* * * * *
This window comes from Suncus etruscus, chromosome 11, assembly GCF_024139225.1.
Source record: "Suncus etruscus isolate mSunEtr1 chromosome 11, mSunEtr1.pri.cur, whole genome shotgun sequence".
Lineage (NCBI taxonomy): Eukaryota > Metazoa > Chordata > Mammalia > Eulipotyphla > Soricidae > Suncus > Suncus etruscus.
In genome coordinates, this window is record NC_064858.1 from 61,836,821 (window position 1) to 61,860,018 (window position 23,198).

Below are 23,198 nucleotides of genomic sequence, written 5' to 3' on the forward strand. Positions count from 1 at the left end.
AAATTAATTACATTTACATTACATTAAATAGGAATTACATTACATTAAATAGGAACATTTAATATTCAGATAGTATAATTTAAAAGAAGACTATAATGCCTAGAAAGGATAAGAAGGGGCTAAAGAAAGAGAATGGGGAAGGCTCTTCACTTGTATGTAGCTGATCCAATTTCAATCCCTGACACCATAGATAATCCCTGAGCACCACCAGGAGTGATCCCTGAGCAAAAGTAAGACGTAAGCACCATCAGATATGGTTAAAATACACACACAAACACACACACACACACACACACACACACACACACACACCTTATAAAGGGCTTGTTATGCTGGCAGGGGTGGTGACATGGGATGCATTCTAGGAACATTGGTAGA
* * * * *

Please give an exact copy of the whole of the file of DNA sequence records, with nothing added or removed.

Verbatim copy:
This window comes from Suncus etruscus, chromosome 11, assembly GCF_024139225.1.
Source record: "Suncus etruscus isolate mSunEtr1 chromosome 11, mSunEtr1.pri.cur, whole genome shotgun sequence".
Lineage (NCBI taxonomy): Eukaryota > Metazoa > Chordata > Mammalia > Eulipotyphla > Soricidae > Suncus > Suncus etruscus.
In genome coordinates, this window is record NC_064858.1 from 61,836,821 (window position 1) to 61,860,018 (window position 23,198).

Below are 23,198 nucleotides of genomic sequence, written 5' to 3' on the forward strand. Positions count from 1 at the left end.
AAATTAATTACATTTACATTACATTAAATAGGAATTACATTACATTAAATAGGAACATTTAATATTCAGATAGTATAATTTAAAAGAAGACTATAATGCCTAGAAAGGATAAGAAGGGGCTAAAGAAAGAGAATGGGGAAGGCTCTTCACTTGTATGTAGCTGATCCAATTTCAATCCCTGACACCATAGATAATCCCTGAGCACCACCAGGAGTGATCCCTGAGCAAAAGTAAGACGTAAGCACCATCAGATATGGTTAAAATACACACACAAACACACACACACACACACACACACACACACACACACACCTTATAAAGGGCTTGTTATGCTGGCAGGGGTGGTGACATGGGATGCATTCTAGGAACATTGGTAGA